Stearns County residents should attend an important public hearing Tuesday to express their questions and concerns about large-scale wind turbine projects, the tax dollars that subsidize them, and their possible detrimental impacts on people, animals and the environment.
The meeting is at 10 a.m. Tuesday at the county board room, Stearns County Administration Center, 705 Courthouse Square, St. Cloud.
At the least, the county should require Paynesville Wind, a subsidiary of Geronimo Wind Energy, to implement at least a 2,800-foot setback for its 60-turbine, 95-megawatt wind farm covering about 15,000 acres in Zion, Paynesville, Spring Hill and Lake Henry townships.
Why? We don’t know who will be affected nor how projects like this will affect people in the long term.
Also, as a taxpayer, when will enough be enough?
Taxes on our property are going up; taxes for public education are going up, and let’s not forget about our tax dollars going to finance Paynesville Wind. Wind energy is heavily subsidized by the government. Worse yet, studies from Texas to Denmark point to wind energy being a very small contributor to our electrical supply.
We have called, e-mailed and sent letters to state Sen. Michelle Fischbach and no reply. Minnesota’s attorney general has been contacted about wind energy subsidies; she tells us to go to our Legislature. Rep. Paul Anderson has been contacted; he said to go to the federal government. He has also heard from farmers who want the project – farmers who have agreed to sign over their wind rights for money and who agree to confidentiality clauses.
Stearns County commissioners reactivated the county’s year-old Large Wind Energy Conversion Systems committee to see if the county’s existing ordinance needed to be altered. This was another joke because two of the 12 people who sat on this committee were wind developers.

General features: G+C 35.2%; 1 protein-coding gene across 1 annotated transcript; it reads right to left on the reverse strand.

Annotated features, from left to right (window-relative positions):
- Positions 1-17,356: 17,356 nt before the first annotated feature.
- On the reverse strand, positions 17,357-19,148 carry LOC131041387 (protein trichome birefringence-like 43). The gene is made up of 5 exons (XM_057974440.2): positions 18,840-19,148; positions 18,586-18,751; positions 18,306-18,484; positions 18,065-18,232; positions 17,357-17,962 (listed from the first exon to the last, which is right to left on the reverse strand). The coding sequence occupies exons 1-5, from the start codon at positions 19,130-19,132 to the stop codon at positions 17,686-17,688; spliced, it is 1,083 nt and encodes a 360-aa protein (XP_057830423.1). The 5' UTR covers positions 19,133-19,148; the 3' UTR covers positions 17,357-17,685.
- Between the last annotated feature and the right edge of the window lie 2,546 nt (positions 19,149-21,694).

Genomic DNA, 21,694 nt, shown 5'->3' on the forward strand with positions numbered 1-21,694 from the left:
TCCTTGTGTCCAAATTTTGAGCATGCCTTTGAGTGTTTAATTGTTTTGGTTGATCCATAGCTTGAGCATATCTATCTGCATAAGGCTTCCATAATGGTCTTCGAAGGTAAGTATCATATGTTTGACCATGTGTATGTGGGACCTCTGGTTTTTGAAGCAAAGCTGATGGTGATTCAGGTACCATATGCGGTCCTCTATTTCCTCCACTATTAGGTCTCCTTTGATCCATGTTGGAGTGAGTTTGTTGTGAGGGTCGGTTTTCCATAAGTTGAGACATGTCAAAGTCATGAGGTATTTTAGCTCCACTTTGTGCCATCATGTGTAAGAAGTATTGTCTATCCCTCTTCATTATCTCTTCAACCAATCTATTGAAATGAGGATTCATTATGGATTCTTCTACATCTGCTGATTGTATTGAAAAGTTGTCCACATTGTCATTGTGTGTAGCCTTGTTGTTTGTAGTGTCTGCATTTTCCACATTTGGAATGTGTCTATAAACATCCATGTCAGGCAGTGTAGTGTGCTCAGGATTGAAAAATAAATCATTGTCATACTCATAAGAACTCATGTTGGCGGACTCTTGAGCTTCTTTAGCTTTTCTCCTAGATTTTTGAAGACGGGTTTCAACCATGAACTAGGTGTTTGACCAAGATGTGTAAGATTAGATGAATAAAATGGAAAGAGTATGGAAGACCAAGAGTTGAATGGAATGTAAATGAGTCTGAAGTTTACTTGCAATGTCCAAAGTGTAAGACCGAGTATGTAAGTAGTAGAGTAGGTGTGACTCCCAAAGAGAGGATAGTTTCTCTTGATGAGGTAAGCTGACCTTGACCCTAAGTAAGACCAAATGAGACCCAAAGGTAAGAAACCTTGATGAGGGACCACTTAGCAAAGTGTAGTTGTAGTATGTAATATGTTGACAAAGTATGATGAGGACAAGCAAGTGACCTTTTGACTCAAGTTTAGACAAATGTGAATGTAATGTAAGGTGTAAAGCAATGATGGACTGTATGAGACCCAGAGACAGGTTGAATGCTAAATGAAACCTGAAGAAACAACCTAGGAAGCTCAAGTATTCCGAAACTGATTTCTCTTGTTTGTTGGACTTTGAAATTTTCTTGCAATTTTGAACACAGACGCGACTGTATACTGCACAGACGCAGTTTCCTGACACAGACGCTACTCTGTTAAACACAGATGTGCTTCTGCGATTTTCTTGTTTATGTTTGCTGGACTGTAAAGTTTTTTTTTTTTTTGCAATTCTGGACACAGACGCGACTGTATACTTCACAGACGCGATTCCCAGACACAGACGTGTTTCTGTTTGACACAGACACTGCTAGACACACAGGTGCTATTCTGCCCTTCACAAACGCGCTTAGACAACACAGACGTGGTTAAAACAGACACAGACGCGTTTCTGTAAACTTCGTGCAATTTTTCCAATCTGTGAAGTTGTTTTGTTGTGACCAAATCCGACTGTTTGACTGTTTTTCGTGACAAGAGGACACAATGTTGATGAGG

Why would these people, who clearly have a vested interest, be allowed to sit on a committee that is possibly revising ordinances and recommending those to the county board?
I have served on this committee and have seen firsthand how most times information not favorable to wind energy got discredited by the committee members who wanted to see the project move forward.
Yes, the two developers were not allowed to vote on issues, but they had a lot of influence on what was brought forward. Seldom did we discuss in depth important issues such as turbine noise on inner ear function on humans as well as animals.
Ultimately, a lot of money has been spent on this committee, and it should have been kept in the taxpayers’ pocket! The committee seemed to be reactivated just to pacify the people.
The biggest immediate concern with the Paynesville project is the inadequate setbacks as they relate to turbine noise.
Even the Minnesota Department of Health’s own research notes that noise from turbines can be concerning within a half-mile, or about 2,600 feet.
Similarly, documentation from the Minnesota Department of Commerce states typically 750 to 1,500 feet is required to meet noise standards depending on turbine model, number of turbines, layout and site specific conditions.
Why then is the Minnesota Public Utilities Commission recommending that setbacks be increased only to 1,000 feet from the current 500-foot minimum? Better yet, why are the Stearns County commissioners considering giving only a 1,000-foot setback to nonparticipants in the Paynesville project?
HDR, a firm that analyzes noise for municipalities and private companies, uses modeling maps that show noise traveling more than 1,700 feet.
They use averages for modeling noise, not worse-case scenario. The noise can be louder, travel farther and be more than 50 dB(A) – which is the state’s limit at nighttime.
Finally, if the taxpayers think all these issues will go away, they won’t until we unite and put a stop to foolish government spending. It is time to say “enough” to large wind companies taking our tax dollars and giving us so little in return, not to mention the unknown health impacts for people within earshot of the turbines themselves.
This is the opinion of Bob and Shirley Solsrud, Paynesville-area residents impacted by the Paynesville Wind project.
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